A few months after his successful treatment, Dr. Bloch ran into Clarice. He noted that she had started using her old r's again. Her explanation was simple. "She told him she didn't like losing her characteristics."

There was no characteristic Clarice Lispector might have wanted to lose more than her place of birth. For this reason, despite the tongue that tied her to it, despite the sometimes horrifying honesty of her writing, she has a reputation for being something of a liar. White lies, such as the few years she was given to shaving off her age, are seen as a beautiful woman's coquettishness. Yet almost every lie she told has to do with the circumstances of her birth. In her published writings Clarice was more concerned about the metaphysical meaning of birth than the actual topographical circumstances of her own. Still, those circumstances haunted her. In interviews she insisted that she knew nothing about the place she came from. In the 1960s she gave an interview to the writer Renard Perez, the longest one she ever granted; the kind and gentle Perez surely put her at ease. Before publishing the piece he gave it to her for approval. Her single objection was to the first sentence: "When, shortly after the Revolution, the Lispectors decided to emigrate from Russia to America . . ." "It wasn't shortly afterwards! It was many, many years afterwards!" she protested. Perez obliged, and the published piece began, "When the Lispectors decided to emigrate from Russia to America (this, many years after the Revolution) . . ."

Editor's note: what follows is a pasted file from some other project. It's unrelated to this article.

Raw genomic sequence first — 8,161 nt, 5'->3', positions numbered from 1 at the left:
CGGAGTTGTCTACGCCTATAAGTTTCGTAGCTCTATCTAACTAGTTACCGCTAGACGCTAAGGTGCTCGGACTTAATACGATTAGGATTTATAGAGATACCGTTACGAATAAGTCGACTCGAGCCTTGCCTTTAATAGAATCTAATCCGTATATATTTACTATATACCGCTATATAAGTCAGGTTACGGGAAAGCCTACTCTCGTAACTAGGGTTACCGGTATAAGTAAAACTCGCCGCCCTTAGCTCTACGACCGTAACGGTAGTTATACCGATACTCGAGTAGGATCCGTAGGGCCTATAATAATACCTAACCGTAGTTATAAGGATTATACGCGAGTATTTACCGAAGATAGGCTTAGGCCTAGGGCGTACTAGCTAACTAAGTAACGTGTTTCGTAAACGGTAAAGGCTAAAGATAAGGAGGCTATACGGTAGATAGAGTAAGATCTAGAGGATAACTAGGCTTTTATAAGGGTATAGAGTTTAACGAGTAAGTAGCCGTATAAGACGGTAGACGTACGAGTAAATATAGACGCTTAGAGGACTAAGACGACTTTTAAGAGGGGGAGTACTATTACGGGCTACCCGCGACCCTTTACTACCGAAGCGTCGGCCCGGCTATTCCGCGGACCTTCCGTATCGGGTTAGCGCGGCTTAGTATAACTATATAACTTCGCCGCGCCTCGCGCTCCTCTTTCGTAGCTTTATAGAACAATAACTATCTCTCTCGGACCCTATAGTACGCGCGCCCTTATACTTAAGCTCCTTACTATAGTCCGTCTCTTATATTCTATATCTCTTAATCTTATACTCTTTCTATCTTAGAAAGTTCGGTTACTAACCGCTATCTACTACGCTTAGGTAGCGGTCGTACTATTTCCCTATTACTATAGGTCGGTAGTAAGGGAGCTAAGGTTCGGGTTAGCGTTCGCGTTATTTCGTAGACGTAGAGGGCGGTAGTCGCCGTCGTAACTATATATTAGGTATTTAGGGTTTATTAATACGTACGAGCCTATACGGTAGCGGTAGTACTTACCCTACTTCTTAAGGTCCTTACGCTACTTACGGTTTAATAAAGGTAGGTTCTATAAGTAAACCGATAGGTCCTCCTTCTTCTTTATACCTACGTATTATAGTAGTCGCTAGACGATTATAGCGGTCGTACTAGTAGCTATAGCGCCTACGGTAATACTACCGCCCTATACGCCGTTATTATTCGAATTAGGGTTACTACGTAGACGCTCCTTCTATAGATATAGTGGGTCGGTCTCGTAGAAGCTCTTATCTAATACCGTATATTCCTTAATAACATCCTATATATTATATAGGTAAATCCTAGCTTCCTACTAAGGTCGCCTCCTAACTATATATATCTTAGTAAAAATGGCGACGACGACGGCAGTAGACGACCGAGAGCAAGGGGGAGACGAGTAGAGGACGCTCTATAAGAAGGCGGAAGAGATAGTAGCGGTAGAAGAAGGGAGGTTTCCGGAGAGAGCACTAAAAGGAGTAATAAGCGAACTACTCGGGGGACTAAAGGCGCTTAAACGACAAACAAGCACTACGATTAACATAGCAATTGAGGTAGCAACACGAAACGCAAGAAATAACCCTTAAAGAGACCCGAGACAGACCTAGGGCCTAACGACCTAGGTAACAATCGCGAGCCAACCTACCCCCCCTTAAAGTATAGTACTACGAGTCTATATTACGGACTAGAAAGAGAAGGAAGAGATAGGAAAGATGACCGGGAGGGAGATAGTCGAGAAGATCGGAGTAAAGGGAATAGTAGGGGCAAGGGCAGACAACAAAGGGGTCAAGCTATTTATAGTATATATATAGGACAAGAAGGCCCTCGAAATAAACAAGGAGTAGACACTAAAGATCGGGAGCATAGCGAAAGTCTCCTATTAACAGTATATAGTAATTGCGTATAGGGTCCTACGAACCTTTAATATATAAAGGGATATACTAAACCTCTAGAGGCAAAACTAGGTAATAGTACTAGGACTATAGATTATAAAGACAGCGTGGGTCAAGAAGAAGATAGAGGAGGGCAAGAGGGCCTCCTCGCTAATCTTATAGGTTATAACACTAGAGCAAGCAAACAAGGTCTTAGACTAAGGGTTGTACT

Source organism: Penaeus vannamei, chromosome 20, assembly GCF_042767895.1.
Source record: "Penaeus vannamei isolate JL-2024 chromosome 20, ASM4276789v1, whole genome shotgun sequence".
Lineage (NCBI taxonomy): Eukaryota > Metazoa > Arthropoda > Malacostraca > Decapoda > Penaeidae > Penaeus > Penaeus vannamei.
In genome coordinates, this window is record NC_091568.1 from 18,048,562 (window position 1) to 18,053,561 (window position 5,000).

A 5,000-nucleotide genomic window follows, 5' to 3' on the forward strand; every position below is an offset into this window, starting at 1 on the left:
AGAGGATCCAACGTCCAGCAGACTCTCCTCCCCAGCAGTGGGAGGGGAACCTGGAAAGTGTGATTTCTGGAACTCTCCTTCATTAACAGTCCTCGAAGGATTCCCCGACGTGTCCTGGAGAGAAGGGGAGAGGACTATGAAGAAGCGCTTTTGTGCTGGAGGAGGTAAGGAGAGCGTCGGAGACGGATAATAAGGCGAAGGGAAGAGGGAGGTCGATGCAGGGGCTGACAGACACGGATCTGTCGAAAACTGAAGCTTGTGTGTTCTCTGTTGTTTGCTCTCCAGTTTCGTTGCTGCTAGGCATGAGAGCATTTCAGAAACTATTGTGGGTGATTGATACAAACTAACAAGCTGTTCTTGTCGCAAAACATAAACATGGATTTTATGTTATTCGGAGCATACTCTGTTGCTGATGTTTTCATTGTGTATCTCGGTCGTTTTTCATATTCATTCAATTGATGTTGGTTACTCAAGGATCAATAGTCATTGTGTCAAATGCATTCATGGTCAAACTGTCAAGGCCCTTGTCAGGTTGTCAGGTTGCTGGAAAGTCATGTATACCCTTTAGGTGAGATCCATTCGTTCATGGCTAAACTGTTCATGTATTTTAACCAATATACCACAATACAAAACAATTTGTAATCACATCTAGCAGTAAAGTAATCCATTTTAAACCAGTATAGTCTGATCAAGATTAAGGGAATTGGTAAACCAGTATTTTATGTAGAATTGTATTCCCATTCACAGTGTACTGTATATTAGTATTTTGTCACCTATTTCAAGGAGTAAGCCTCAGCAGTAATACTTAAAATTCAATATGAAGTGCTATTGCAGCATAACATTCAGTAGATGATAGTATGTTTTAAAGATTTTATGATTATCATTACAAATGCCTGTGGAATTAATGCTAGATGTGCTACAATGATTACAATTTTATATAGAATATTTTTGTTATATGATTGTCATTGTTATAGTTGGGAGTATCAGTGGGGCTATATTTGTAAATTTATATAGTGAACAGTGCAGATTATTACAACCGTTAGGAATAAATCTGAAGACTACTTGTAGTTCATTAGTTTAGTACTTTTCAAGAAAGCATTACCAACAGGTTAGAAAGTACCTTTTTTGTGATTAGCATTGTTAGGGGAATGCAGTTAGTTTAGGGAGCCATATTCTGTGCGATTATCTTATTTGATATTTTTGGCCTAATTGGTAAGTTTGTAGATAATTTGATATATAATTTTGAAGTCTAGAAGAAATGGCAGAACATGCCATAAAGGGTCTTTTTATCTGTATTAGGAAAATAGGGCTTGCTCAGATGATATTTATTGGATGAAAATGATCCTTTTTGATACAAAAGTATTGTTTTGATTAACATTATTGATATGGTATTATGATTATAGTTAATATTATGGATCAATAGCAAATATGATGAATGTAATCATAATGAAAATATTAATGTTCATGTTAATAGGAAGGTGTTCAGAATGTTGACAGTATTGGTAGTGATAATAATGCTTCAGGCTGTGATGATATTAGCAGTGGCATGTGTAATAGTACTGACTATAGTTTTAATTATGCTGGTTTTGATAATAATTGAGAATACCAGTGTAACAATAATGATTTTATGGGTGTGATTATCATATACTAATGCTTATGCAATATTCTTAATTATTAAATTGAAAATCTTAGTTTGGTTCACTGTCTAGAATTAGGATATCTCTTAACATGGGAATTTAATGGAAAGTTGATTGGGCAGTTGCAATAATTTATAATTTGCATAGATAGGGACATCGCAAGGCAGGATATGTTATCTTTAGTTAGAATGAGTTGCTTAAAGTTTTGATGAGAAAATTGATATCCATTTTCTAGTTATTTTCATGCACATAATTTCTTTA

And she lied about how old she was when she came to Brazil. In the passage cited earlier she italicizes her insistence that she was only two months old when her family disembarked. As she well knew, however, she was over a year old. It is a small difference-too young, either way, to remember any other homeland-but her insistence on shaving it down to the smallest credible integer is odd. Why bother?

Clarice Lispector wanted nothing more than to rewrite the story of her birth. In private notes composed when she was in her thirties and living abroad, she wrote, "I am going back to the place where I come from. The ideal would be to go to the little town in Russia, and to be born in other circumstances." The thought occurred to her as she was falling asleep. She then dreamed that she had been banned from Russia in a public trial. A man says "only feminine women were allowed in Russia-and I was not feminine." Two gestures had inadvertently betrayed her, the judge explains: "1st I had lighted my own cigarette, but a woman should wait with her cigarette in her hand until a man lights it. 2nd I had pushed my own chair to the table though I should have waited for a man to do it for me."

And so she was forbidden to return. In her second novel, perhaps thinking of the finality of her departure, she wrote, "The place she was born-she was vaguely surprised it still existed, as if it too were something she had lost."

In a novel based on her family's emigration, Elisa Lispector, Clarice's oldest sister, repeatedly poses a question: Fun vonen is a yid? Literally, it means "Where is a Jew from?" and is the polite way a Yiddish-speaker asks where another comes from. Throughout her life Clarice struggled to answer. "The question of origin," one critic wrote, "is so obsessive that one can say that Clarice Lispector's entire body of work is built around it."

In photographs she hardly looks like she could be from anywhere but Brazil. Perfectly at home on Copacabana Beach, she wore the dramatic makeup and the loud jewelry of the grande Rio dame of her day. There was no hungry ghetto waif in the woman hitting the slopes in Switzerland or wafting down the Grand Canal in a gondola. In one photograph she stands next to Carolina Maria de Jesus, a black woman whose harrowing memoir of Brazilian poverty, Child of the Dark, was one of the literary revelations of 1960. Beside the famously beautiful Clarice, whose tailored suit and wraparound sunglasses make her look like a movie star, Carolina looks tense and out of place, as if someone dragged Clarice's maid into the picture. No one would guess that Clarice's background was even more miserable than Carolina's.